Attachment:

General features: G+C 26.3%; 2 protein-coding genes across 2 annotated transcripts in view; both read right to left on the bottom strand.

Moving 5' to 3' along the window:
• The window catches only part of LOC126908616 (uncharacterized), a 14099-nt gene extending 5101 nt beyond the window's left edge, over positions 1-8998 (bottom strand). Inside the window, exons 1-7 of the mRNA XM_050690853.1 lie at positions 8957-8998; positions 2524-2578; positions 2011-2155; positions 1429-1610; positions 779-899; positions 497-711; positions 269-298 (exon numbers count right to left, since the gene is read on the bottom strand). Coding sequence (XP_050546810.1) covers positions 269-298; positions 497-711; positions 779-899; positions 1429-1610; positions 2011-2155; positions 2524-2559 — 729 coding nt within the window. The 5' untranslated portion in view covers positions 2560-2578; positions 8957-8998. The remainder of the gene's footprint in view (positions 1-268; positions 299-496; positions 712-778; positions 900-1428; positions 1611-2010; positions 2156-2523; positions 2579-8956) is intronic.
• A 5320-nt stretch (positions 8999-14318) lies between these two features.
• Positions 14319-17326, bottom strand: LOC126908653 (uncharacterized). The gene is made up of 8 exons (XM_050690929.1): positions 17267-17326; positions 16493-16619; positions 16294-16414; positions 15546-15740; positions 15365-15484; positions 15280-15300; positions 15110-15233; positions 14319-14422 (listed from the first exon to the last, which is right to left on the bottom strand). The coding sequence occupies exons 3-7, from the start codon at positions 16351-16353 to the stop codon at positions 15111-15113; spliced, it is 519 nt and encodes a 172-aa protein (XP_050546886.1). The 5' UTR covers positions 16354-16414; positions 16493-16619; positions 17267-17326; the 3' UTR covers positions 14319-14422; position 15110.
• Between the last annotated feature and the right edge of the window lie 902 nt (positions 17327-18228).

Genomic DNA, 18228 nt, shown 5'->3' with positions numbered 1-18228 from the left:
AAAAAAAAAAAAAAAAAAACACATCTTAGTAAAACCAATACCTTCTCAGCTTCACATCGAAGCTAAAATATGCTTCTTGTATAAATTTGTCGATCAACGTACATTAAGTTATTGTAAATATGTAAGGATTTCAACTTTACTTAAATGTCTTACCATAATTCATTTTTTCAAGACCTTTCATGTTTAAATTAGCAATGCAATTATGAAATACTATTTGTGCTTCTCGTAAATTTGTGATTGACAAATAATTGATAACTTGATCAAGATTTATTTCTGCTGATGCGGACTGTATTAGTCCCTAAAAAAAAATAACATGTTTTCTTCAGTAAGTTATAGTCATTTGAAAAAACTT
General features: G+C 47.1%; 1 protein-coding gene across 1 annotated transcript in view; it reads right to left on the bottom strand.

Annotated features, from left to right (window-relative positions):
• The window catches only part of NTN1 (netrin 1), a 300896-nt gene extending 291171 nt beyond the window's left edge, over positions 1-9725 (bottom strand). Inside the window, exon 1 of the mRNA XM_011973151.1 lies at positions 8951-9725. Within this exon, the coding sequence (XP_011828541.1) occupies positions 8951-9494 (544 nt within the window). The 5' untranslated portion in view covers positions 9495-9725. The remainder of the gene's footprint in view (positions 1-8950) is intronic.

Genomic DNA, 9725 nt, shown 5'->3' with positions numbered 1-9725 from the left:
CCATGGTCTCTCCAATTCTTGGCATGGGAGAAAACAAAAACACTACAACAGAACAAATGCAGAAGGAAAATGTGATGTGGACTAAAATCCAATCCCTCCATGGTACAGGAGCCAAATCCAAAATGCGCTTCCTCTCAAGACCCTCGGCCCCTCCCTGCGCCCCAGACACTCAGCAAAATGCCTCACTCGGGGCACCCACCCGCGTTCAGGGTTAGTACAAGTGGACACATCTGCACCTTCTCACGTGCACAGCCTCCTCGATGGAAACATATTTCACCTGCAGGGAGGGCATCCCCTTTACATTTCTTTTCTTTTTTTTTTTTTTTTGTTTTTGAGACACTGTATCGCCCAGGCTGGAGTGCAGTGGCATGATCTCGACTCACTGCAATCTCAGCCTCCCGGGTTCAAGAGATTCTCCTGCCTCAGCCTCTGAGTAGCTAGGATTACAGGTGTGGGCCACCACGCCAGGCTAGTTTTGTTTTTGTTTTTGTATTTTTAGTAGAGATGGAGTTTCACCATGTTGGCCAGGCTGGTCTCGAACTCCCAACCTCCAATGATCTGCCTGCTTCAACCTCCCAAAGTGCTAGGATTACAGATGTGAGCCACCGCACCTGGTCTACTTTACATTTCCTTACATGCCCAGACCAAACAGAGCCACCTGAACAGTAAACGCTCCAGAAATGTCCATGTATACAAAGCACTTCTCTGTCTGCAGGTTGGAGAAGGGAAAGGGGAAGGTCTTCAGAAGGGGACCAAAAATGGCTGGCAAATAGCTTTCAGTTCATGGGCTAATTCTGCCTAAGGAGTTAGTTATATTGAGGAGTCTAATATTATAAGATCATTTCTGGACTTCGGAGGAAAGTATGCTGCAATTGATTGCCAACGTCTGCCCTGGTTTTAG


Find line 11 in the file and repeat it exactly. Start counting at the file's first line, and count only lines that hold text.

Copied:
• The window catches only part of NTN1 (netrin 1), a 300896-nt gene extending 291171 nt beyond the window's left edge, over positions 1-9725 (bottom strand). Inside the window, exon 1 of the mRNA XM_011973151.1 lies at positions 8951-9725. Within this exon, the coding sequence (XP_011828541.1) occupies positions 8951-9494 (544 nt within the window). The 5' untranslated portion in view covers positions 9495-9725. The remainder of the gene's footprint in view (positions 1-8950) is intronic.